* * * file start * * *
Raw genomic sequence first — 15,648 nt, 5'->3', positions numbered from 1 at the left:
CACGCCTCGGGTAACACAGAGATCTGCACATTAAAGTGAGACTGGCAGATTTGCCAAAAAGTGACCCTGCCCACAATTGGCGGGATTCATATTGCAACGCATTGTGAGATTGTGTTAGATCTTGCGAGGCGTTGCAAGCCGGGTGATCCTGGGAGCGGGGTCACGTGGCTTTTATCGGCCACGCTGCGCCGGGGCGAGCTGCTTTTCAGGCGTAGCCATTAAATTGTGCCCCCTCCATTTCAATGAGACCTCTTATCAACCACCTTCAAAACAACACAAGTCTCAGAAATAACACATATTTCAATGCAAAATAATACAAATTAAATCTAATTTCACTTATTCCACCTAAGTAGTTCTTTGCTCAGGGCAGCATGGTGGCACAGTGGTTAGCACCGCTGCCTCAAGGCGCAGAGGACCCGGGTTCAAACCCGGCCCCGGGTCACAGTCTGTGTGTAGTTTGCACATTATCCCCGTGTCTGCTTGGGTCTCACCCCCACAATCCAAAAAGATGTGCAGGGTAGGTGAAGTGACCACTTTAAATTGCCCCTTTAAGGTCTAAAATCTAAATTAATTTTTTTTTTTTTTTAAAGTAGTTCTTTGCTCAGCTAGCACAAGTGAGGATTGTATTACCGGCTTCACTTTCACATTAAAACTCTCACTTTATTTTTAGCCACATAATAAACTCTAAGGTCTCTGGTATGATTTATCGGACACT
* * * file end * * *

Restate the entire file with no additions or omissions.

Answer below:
Raw genomic sequence first — 15,648 nt, 5'->3', positions numbered from 1 at the left:
CACGCCTCGGGTAACACAGAGATCTGCACATTAAAGTGAGACTGGCAGATTTGCCAAAAAGTGACCCTGCCCACAATTGGCGGGATTCATATTGCAACGCATTGTGAGATTGTGTTAGATCTTGCGAGGCGTTGCAAGCCGGGTGATCCTGGGAGCGGGGTCACGTGGCTTTTATCGGCCACGCTGCGCCGGGGCGAGCTGCTTTTCAGGCGTAGCCATTAAATTGTGCCCCCTCCATTTCAATGAGACCTCTTATCAACCACCTTCAAAACAACACAAGTCTCAGAAATAACACATATTTCAATGCAAAATAATACAAATTAAATCTAATTTCACTTATTCCACCTAAGTAGTTCTTTGCTCAGGGCAGCATGGTGGCACAGTGGTTAGCACCGCTGCCTCAAGGCGCAGAGGACCCGGGTTCAAACCCGGCCCCGGGTCACAGTCTGTGTGTAGTTTGCACATTATCCCCGTGTCTGCTTGGGTCTCACCCCCACAATCCAAAAAGATGTGCAGGGTAGGTGAAGTGACCACTTTAAATTGCCCCTTTAAGGTCTAAAATCTAAATTAATTTTTTTTTTTTTTTAAAGTAGTTCTTTGCTCAGCTAGCACAAGTGAGGATTGTATTACCGGCTTCACTTTCACATTAAAACTCTCACTTTATTTTTAGCCACATAATAAACTCTAAGGTCTCTGGTATGATTTATCGGACACT